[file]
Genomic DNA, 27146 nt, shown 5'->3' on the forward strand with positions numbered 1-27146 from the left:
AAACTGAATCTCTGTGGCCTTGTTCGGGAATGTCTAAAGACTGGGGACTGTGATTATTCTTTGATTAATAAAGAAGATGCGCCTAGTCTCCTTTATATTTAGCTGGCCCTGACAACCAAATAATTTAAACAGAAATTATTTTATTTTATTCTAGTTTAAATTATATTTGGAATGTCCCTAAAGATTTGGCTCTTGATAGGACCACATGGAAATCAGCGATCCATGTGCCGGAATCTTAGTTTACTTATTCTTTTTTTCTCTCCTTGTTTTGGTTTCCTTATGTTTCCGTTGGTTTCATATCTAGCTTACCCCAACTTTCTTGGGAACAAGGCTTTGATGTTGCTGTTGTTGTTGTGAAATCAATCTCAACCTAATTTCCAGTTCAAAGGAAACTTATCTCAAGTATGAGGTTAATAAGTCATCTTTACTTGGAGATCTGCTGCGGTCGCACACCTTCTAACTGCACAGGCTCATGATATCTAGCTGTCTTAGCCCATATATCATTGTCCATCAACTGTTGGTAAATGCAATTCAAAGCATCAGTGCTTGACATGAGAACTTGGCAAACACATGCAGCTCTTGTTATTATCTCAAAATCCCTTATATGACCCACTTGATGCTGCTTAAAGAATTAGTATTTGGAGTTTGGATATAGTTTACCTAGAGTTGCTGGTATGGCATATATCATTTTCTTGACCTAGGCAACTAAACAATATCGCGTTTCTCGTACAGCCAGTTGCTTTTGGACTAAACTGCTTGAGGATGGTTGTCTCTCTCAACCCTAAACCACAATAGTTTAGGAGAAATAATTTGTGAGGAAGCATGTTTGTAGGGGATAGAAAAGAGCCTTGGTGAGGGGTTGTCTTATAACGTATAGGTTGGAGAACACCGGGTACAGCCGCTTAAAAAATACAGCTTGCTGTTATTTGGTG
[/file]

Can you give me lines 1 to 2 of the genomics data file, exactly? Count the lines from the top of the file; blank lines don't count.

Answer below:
Genomic DNA, 27146 nt, shown 5'->3' on the forward strand with positions numbered 1-27146 from the left:
AAACTGAATCTCTGTGGCCTTGTTCGGGAATGTCTAAAGACTGGGGACTGTGATTATTCTTTGATTAATAAAGAAGATGCGCCTAGTCTCCTTTATATTTAGCTGGCCCTGACAACCAAATAATTTAAACAGAAATTATTTTATTTTATTCTAGTTTAAATTATATTTGGAATGTCCCTAAAGATTTGGCTCTTGATAGGACCACATGGAAATCAGCGATCCATGTGCCGGAATCTTAGTTTACTTATTCTTTTTTTCTCTCCTTGTTTTGGTTTCCTTATGTTTCCGTTGGTTTCATATCTAGCTTACCCCAACTTTCTTGGGAACAAGGCTTTGATGTTGCTGTTGTTGTTGTGAAATCAATCTCAACCTAATTTCCAGTTCAAAGGAAACTTATCTCAAGTATGAGGTTAATAAGTCATCTTTACTTGGAGATCTGCTGCGGTCGCACACCTTCTAACTGCACAGGCTCATGATATCTAGCTGTCTTAGCCCATATATCATTGTCCATCAACTGTTGGTAAATGCAATTCAAAGCATCAGTGCTTGACATGAGAACTTGGCAAACACATGCAGCTCTTGTTATTATCTCAAAATCCCTTATATGACCCACTTGATGCTGCTTAAAGAATTAGTATTTGGAGTTTGGATATAGTTTACCTAGAGTTGCTGGTATGGCATATATCATTTTCTTGACCTAGGCAACTAAACAATATCGCGTTTCTCGTACAGCCAGTTGCTTTTGGACTAAACTGCTTGAGGATGGTTGTCTCTCTCAACCCTAAACCACAATAGTTTAGGAGAAATAATTTGTGAGGAAGCATGTTTGTAGGGGATAGAAAAGAGCCTTGGTGAGGGGTTGTCTTATAACGTATAGGTTGGAGAACACCGGGTACAGCCGCTTAAAAAATACAGCTTGCTGTTATTTGGTG